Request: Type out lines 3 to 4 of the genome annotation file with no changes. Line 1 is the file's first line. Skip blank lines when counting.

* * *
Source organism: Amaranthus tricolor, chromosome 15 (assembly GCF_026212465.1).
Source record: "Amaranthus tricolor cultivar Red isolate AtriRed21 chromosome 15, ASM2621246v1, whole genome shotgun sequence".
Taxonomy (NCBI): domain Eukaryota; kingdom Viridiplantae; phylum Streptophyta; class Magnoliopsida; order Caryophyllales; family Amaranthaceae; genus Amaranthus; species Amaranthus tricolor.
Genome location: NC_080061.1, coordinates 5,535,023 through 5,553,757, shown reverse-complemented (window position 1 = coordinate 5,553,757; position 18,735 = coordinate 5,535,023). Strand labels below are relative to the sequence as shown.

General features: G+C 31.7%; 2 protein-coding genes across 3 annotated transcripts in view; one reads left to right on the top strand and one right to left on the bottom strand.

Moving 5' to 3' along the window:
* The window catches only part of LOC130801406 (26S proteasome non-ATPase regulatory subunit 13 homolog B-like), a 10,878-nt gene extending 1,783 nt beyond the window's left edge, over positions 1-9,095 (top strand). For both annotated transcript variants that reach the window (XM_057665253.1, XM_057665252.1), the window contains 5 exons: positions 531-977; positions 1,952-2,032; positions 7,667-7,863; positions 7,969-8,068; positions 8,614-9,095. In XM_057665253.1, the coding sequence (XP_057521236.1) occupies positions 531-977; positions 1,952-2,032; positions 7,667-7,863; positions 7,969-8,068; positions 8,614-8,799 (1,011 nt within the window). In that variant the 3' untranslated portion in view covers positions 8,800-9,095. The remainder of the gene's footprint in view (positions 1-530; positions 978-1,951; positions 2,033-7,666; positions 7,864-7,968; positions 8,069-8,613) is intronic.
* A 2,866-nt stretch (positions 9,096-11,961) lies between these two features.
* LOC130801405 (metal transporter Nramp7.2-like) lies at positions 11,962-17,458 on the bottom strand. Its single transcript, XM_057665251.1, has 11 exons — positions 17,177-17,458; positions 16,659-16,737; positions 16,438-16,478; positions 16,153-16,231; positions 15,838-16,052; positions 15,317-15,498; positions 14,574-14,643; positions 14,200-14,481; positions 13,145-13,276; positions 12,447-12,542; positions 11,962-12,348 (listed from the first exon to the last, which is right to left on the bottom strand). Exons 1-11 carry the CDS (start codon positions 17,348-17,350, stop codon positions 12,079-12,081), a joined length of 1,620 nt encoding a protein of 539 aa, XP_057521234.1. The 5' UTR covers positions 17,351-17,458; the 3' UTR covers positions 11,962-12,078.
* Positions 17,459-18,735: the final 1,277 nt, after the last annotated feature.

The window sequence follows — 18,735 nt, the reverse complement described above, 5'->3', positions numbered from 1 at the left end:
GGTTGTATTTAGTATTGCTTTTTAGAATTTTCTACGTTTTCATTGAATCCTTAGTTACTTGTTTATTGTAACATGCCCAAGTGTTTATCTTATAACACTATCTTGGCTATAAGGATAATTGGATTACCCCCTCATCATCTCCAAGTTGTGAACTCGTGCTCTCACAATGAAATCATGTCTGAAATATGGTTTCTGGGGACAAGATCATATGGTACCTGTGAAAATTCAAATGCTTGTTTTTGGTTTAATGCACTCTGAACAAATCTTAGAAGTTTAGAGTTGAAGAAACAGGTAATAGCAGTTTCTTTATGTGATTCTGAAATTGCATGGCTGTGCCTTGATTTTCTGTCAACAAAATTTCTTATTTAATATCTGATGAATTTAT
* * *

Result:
Taxonomy (NCBI): domain Eukaryota; kingdom Viridiplantae; phylum Streptophyta; class Magnoliopsida; order Caryophyllales; family Amaranthaceae; genus Amaranthus; species Amaranthus tricolor.
Genome location: NC_080061.1, coordinates 5,535,023 through 5,553,757, shown reverse-complemented (window position 1 = coordinate 5,553,757; position 18,735 = coordinate 5,535,023). Strand labels below are relative to the sequence as shown.